Public libraries were unhappy when HarperCollins began offering e-book licenses with 26 circulation limits rather than unlimited use. But I think a variation of this model would work for me in the school setting IF they would allow simultaneous downloads! If my students with e-readers could all access the hot new sequel immediately it would be a huge advantage over print! I purchase multiple paperback copies of the latest hot title knowing that I will withdraw them when the demand decreases. Why couldn’t I purchase a limited license e-book for the same purpose? With the all-reading-at-once advantage! Publishers?
The waters get further muddied when the e-issue discussions include e-textbooks, and school owned e-readers and Ipads. I would love to stock a few e-readers for students who can’t afford one for themselves but the reality is that they are made for the individual consumer market and are incredibly fragile. Just like trade and paper binding doesn’t cut it for elementary library circulation purposes, neither will the average Nook or a Kindle.
So I’m watching. I’m waiting. I’m hoping. And I’m learning! I bought a Nook Tablet for myself and I fully intend to take it off my income taxes, in part, since my main purpose for purchasing it is professional development. Truly!
But right now the e-waters are muddy, so I shall watch from the shore for now rather than wade into the e-mess.
Common Core is going to take some adjusting… but I for one am pretty excited about the new emphasis on informational text. Librarians have known for a long time that many, many children prefer reading non-fiction (which we shall hereto refer to as informational text). And we have plenty of good stuff in our collection. What will be fun, from my library-warped viewpoint, is collaborating with teachers as they work to pull together resources and projects.
There is also an emphasis on writing in Common Core. “The ability to write logical arguments based on substantive claims, sound reasoning, and relevant evidence is a cornerstone of the writing standards, with opinion writing—a basic form of argument—extending down into the earliest grades.” http://www.corestandards.org/about-the-standards/key-points-in-english-language-arts
We will still use fiction, but perhaps in different ways. Recently I pulled all the Caldecott Medal books together from their varied locations in the collection. I think we have all but the very most recent winner…which is pretty good since they go back to 1938. ( I had to E-bay three of them to fill in the collection.)
Here is a reading and writing project I thought up recently that uses resources we already have.
A class of older students (grades 5-12) each read one of the Caldecott winning books (mostly all picture book format and pretty fast reads) and then write on why it should or should not have won. They could base their arguments on the Caldecott criteria found on the ALA website. The criteria is actually a form of informational text and takes some significant ability to digest. The arguements made in writing must then reflect the criteria and make “logical arguments based on substantive claims, sound reasoning, and relevant evidence” to the Caldecott book.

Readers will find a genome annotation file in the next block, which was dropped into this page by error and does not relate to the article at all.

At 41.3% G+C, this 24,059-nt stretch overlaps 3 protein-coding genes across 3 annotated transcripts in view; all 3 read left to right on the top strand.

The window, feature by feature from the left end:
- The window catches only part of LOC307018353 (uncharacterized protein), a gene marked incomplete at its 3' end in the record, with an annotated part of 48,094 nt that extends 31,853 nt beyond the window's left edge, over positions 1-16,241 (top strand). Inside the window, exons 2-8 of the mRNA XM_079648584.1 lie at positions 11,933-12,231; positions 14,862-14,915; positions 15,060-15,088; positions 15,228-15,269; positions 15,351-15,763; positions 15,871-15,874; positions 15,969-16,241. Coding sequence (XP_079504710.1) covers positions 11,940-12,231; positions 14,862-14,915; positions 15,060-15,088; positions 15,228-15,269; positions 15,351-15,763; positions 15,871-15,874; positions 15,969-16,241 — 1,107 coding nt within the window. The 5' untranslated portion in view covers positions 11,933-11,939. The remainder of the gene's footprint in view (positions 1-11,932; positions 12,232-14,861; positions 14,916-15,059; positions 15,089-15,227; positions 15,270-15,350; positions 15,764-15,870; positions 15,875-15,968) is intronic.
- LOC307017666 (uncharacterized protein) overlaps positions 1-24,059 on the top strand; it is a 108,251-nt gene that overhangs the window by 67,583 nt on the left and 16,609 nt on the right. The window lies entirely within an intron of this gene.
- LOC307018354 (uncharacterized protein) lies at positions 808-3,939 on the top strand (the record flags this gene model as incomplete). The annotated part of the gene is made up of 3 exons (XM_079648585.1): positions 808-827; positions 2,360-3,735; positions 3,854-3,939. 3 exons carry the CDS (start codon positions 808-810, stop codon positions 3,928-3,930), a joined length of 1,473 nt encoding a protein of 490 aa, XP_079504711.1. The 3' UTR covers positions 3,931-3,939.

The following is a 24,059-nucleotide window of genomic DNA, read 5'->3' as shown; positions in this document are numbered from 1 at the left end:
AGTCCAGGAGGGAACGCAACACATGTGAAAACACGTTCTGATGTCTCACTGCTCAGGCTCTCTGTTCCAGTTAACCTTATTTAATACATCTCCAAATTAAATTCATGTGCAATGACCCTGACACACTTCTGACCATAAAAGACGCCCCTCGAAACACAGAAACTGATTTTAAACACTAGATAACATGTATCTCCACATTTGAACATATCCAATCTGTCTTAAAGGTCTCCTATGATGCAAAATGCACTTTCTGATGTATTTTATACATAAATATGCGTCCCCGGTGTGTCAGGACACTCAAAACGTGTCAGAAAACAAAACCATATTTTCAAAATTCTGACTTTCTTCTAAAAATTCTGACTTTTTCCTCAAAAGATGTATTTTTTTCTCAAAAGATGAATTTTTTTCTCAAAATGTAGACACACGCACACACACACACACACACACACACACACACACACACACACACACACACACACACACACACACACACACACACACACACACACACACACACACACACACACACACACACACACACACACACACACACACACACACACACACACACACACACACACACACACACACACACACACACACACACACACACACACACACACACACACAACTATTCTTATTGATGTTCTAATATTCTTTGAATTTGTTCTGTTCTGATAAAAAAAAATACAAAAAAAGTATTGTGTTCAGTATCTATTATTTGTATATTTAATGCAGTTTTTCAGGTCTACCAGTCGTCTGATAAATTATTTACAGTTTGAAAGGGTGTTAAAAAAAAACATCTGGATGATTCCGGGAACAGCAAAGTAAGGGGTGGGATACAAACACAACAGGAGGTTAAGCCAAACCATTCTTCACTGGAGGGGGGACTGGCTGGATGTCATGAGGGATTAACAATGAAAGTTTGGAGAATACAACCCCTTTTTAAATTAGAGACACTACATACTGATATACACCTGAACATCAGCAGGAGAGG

Zero money spent for new print resources because, as we enter this Common Core era, this project proposal just used what I know will be every school’s greatest resource: the school library information/media specialist!
“Touch blue and your wish will come true.”
Cynthia Lord’s new novel is a wish come true for middle school librarians! Simple and sweet with lots of meat, the narrative explores hosting a foster child.
Tess’ family lives on a small island off the coast of Maine. When the state says there are not enough students to keep the island school open, the local minister hatches a plan to have island families open their homes to foster children. Tess’ Dad doesn’t feel completely right about the plan, but her mom convinces him. “How can it be wrong to share that [a strong, loving home] with a child who needs one – even if he brings us something in return?”
“Dad couldn’t answer that…” so Tess gets her older foster brother. Her hopes and wishes do not match the reality of the troubled Aaron, however. Tess and her family try their best, but Aaron is distant and surly. But it doesn’t stop Tess from trying to change their luck and Aaron’s.
A charming frame to the story is Tess’ obsessions with luck and wishing. Each chapter starts with a proverb related to luck. “A rainbow means change is coming.” The narrative also contains lovely details related to lobster fishing, which is how Tess’ father makes his living. The setting is well developed with realistic, believable situations and compelling characters all in a package suitable for grades 4 and up.
Highly recommended. This one will touch you…
Dr. Douglas B. Reeves of The Leadership and Learning Center gives his position on school libraries in the 21st century: http://www.leadandlearn.com/multimedia-resource-center/video-library
Quotes I liked from the video:
“Library must be the heart of research, writing, thinking, and analysis for every school.”